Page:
The question of its authenticity will probably never be definitively answered. I have my doubts, but then I’m certainly no expert; still, while Greenland was known to Europeans (Greenland had its own bishopric as early as 1126) it was generally thought to be a penninsula connected to the rest of northern Europe (Jötunheim to the Norse.)

nb.: There is a huge, 2.5 meg, 3000 by 2100 pixel, image of the entire map maintained at the Brookhaven National Laboratory web site here.

» Posted: Tuesday, October 22, 2002 | Permanent Link

I-695: The Boston Inner Beltway

Cambridgeport I-695 Interchange

Interstate 695 was the official designation of the proposed inner beltway to be built around Boston. It was originally proposed in 1948 and not officially cancelled until 1972 after construction had already begun. Huge public protests erupted when the full scale of its impact was finally understood.

I-695 would have:

cf.: note

Had the highway actually been built, it would have had a devastating impact on the quality of life in the areas it bisected.

» Posted: Tuesday, October 22, 2002 | Permanent Link

The Pixelated Universe

Cellular Automata
Cellular Automata have received a lot of attention ever since the publication of Stephen Wolfram’s book, A New Kind of Science. I found the ideas fascinating, the diagrams beautiful, but was ultimately disappointed at the lack of any real-world proofs.

While there may be no real connection to Wolfram’s work, it’s interesting to note that scientists such as Craig J. Hogan of the University of Washington, exploring the emerging field of quantum gravity, have theorized that a given region of spacetime has a limited amount of information that it can contain. This is known as the Holographic Principle. Roughly stated, it limits the amount of information that can be contain by a given area to be about 1069 bits per square meter. Given the dimensions of the early universe, it would work out to around a gigabyte of data, easily storable on a CD-ROM.

Generate an automata here.

» Posted: Thursday, October 17, 2002 | Permanent Link

Veni, Vidi, Vici

Zeugma. From the Greek word, ζευγμα, meaning “to yoke.” One of the more interesting words that you may not have heard before…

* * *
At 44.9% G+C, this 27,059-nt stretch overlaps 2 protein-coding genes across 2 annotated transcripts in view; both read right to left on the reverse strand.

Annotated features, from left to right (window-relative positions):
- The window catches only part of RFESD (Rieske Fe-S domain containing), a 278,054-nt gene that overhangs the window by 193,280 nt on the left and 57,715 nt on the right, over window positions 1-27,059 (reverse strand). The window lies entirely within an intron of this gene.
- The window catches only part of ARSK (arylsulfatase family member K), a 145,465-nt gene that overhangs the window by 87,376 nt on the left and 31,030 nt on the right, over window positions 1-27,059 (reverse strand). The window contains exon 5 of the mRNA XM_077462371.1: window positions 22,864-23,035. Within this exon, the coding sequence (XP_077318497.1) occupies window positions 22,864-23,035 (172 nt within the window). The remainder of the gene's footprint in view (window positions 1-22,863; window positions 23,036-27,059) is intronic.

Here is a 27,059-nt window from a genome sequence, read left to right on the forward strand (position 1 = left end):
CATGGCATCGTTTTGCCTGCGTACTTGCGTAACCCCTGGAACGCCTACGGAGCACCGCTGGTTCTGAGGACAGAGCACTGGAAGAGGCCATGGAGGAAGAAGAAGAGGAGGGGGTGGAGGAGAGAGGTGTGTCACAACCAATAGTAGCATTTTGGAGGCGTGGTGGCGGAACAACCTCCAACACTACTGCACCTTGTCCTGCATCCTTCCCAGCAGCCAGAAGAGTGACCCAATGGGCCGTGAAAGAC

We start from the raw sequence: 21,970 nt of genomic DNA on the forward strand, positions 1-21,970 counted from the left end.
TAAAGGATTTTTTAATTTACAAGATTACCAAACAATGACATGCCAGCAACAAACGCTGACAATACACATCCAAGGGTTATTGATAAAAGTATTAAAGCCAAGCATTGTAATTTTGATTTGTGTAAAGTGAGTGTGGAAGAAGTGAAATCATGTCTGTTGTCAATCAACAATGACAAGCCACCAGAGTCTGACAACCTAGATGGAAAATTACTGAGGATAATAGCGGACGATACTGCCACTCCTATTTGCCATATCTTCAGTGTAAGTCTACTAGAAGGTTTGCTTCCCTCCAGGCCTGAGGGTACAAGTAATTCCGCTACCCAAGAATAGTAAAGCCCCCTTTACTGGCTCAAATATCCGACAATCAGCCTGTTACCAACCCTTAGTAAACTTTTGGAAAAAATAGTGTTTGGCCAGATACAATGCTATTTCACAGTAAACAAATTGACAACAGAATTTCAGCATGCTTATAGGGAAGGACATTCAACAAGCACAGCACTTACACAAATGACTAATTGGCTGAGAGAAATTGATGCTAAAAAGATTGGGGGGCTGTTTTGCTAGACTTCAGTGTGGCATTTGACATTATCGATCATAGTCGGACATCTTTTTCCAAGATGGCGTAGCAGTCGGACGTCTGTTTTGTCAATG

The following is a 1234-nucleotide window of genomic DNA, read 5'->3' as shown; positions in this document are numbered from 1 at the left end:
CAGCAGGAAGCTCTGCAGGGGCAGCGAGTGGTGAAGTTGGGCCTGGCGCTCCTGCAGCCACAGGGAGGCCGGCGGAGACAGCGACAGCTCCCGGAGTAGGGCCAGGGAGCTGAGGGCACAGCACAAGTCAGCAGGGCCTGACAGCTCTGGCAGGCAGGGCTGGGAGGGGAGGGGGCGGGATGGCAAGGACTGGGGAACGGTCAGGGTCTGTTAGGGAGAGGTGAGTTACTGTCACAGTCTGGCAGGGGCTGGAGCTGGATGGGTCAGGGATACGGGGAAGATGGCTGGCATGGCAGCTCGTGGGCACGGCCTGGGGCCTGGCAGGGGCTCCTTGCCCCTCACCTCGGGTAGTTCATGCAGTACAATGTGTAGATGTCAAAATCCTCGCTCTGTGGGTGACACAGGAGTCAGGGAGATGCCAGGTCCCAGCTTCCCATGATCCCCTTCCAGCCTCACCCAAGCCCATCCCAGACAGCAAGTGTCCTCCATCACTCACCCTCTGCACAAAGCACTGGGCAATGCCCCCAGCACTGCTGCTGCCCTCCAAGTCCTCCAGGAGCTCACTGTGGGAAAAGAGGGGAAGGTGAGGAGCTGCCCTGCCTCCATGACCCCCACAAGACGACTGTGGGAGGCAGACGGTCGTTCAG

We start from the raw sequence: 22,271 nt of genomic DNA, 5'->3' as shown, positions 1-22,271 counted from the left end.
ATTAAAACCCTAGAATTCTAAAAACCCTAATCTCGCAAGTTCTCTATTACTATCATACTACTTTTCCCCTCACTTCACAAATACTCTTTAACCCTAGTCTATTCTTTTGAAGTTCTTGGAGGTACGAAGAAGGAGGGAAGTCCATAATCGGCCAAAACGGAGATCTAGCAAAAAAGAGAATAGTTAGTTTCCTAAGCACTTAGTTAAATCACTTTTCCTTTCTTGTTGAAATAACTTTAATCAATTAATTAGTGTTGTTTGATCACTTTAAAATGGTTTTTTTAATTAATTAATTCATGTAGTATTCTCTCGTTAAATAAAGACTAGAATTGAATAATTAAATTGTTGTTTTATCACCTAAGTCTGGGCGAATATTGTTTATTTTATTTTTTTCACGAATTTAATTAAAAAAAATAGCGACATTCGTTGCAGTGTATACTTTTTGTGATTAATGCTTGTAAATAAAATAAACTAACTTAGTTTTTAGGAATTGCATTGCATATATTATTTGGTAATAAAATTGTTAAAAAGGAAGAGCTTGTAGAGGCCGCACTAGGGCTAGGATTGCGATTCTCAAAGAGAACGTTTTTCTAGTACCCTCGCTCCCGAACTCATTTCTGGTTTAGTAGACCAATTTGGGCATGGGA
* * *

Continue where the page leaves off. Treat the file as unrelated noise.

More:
A “zeugma” is a construction in which a single word, especially a verb or an adjective, is applied to two or more nouns when its sense is appropriate to only one of them or to both in different ways. E.g.: He took my advice and my wallet.

Incredibly, there is a word that is defined as the opposite of a zeugma: Hypozeuxis, from the Greek word, υποζευξις, hypo (slightly) + zeugma (yoke).

In a “hypozeuxis”, every clause has its own verb. E.g.:

The Republicans filibustered, the Democrats snored, and the independents complained.

Or better yet:

I came, I saw, I conquered.

Explore the art of classical and renaissance rhetoric at Silva Rhetoricæ.

» Posted: Tuesday, October 15, 2002 | Permanent Link

The Attempted Assassination of Theodore Roosevelt

Teddy Roosevelt
Teddy Roosevelt, was shot by anarchist William Schrenk just outside the Hotel Gilpatrick in Milwaukee, Wisconsin while on his way to give a speech on this date in 1912. The bullet perforated the manuscript that he had prepared and lodged in his chest, but he refused medical attention and went on to speak extemporaneously for 50 minutes.

From the Detroit Free Press, Oct. 15, 1912: “The manuscript of his speech doubtless had done much to save his life. When he had come upon the platform at the Auditorium he drew the manuscript from his vest pocket during his first few words, the torn sheets of paper, showing many stains blood, showed also that the bullet had gone through the manuscript.

‘You see,’ cried the colonel holding up the manuscript so that the audience could see the bullet hole through the sheets of paper, ‘It takes more than that to kill a Bull Moose.’”

October 14th; truely a manly day in history.

Update:References to archive material here.

» Posted: Monday, October 14, 2002 | Permanent Link